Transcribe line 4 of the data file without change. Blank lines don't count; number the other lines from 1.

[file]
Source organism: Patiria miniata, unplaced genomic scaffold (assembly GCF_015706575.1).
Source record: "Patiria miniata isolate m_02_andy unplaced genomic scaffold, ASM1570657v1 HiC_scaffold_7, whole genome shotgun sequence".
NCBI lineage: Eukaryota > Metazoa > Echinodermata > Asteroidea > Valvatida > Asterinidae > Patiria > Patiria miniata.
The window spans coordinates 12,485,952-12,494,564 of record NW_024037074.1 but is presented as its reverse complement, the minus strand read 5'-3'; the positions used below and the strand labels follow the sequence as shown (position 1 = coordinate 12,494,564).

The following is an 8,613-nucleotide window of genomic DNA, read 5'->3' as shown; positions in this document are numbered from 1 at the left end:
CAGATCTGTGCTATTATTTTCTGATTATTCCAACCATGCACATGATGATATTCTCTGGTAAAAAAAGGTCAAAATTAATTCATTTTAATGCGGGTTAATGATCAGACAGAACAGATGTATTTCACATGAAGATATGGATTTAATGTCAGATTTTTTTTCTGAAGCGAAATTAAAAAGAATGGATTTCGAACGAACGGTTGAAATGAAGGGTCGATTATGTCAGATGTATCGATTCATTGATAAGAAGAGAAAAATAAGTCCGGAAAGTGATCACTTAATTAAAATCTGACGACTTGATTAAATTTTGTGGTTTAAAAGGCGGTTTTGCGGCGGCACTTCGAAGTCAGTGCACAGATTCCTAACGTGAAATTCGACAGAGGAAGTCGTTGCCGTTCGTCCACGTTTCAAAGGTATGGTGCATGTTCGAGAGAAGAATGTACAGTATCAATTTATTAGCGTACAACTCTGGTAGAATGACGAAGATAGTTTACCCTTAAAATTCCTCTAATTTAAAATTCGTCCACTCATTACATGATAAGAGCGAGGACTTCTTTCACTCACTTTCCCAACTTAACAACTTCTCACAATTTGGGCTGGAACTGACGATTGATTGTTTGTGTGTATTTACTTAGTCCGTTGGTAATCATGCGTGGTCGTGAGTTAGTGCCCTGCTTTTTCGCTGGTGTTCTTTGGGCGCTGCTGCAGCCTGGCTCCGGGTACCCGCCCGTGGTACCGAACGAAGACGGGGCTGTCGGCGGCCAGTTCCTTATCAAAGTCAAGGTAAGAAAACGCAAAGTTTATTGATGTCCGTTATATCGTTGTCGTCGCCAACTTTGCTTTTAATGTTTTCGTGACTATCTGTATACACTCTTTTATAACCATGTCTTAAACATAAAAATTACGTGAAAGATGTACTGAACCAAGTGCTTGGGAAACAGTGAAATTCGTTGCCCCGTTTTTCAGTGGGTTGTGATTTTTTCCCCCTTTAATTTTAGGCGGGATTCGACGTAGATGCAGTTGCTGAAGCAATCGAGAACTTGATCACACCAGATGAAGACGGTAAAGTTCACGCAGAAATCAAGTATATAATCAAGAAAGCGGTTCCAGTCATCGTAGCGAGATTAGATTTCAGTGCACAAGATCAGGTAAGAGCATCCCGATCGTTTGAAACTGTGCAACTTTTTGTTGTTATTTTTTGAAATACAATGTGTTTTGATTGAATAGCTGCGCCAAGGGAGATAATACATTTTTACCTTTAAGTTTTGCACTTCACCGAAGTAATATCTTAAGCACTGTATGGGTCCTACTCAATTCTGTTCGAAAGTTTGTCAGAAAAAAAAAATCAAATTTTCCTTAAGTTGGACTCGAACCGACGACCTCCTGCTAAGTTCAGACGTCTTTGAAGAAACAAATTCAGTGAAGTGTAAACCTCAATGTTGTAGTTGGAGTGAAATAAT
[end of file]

The window spans coordinates 12,485,952-12,494,564 of record NW_024037074.1 but is presented as its reverse complement, the minus strand read 5'-3'; the positions used below and the strand labels follow the sequence as shown (position 1 = coordinate 12,494,564).